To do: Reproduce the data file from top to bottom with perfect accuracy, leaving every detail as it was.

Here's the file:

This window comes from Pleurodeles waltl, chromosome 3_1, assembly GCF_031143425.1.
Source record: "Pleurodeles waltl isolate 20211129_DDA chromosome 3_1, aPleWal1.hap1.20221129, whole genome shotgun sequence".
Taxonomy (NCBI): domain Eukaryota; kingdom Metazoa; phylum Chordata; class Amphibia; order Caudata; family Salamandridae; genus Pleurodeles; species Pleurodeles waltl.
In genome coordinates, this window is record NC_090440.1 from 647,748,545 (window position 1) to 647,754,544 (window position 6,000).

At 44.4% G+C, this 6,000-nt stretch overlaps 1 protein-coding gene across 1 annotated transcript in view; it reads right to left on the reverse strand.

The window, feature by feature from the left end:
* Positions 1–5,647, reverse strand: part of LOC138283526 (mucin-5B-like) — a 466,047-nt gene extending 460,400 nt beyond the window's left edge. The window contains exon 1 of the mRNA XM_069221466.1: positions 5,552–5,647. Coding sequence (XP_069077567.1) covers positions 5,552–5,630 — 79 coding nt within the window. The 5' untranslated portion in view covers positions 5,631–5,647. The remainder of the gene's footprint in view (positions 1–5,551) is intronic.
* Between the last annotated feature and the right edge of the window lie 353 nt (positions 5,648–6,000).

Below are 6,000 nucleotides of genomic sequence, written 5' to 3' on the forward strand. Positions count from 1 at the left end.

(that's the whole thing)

This window comes from Pleurodeles waltl, chromosome 3_1, assembly GCF_031143425.1.
Source record: "Pleurodeles waltl isolate 20211129_DDA chromosome 3_1, aPleWal1.hap1.20221129, whole genome shotgun sequence".
Taxonomy (NCBI): domain Eukaryota; kingdom Metazoa; phylum Chordata; class Amphibia; order Caudata; family Salamandridae; genus Pleurodeles; species Pleurodeles waltl.
In genome coordinates, this window is record NC_090440.1 from 647,748,545 (window position 1) to 647,754,544 (window position 6,000).

At 44.4% G+C, this 6,000-nt stretch overlaps 1 protein-coding gene across 1 annotated transcript in view; it reads right to left on the reverse strand.

The window, feature by feature from the left end:
* Positions 1–5,647, reverse strand: part of LOC138283526 (mucin-5B-like) — a 466,047-nt gene extending 460,400 nt beyond the window's left edge. The window contains exon 1 of the mRNA XM_069221466.1: positions 5,552–5,647. Coding sequence (XP_069077567.1) covers positions 5,552–5,630 — 79 coding nt within the window. The 5' untranslated portion in view covers positions 5,631–5,647. The remainder of the gene's footprint in view (positions 1–5,551) is intronic.
* Between the last annotated feature and the right edge of the window lie 353 nt (positions 5,648–6,000).

Below are 6,000 nucleotides of genomic sequence, written 5' to 3' on the forward strand. Positions count from 1 at the left end.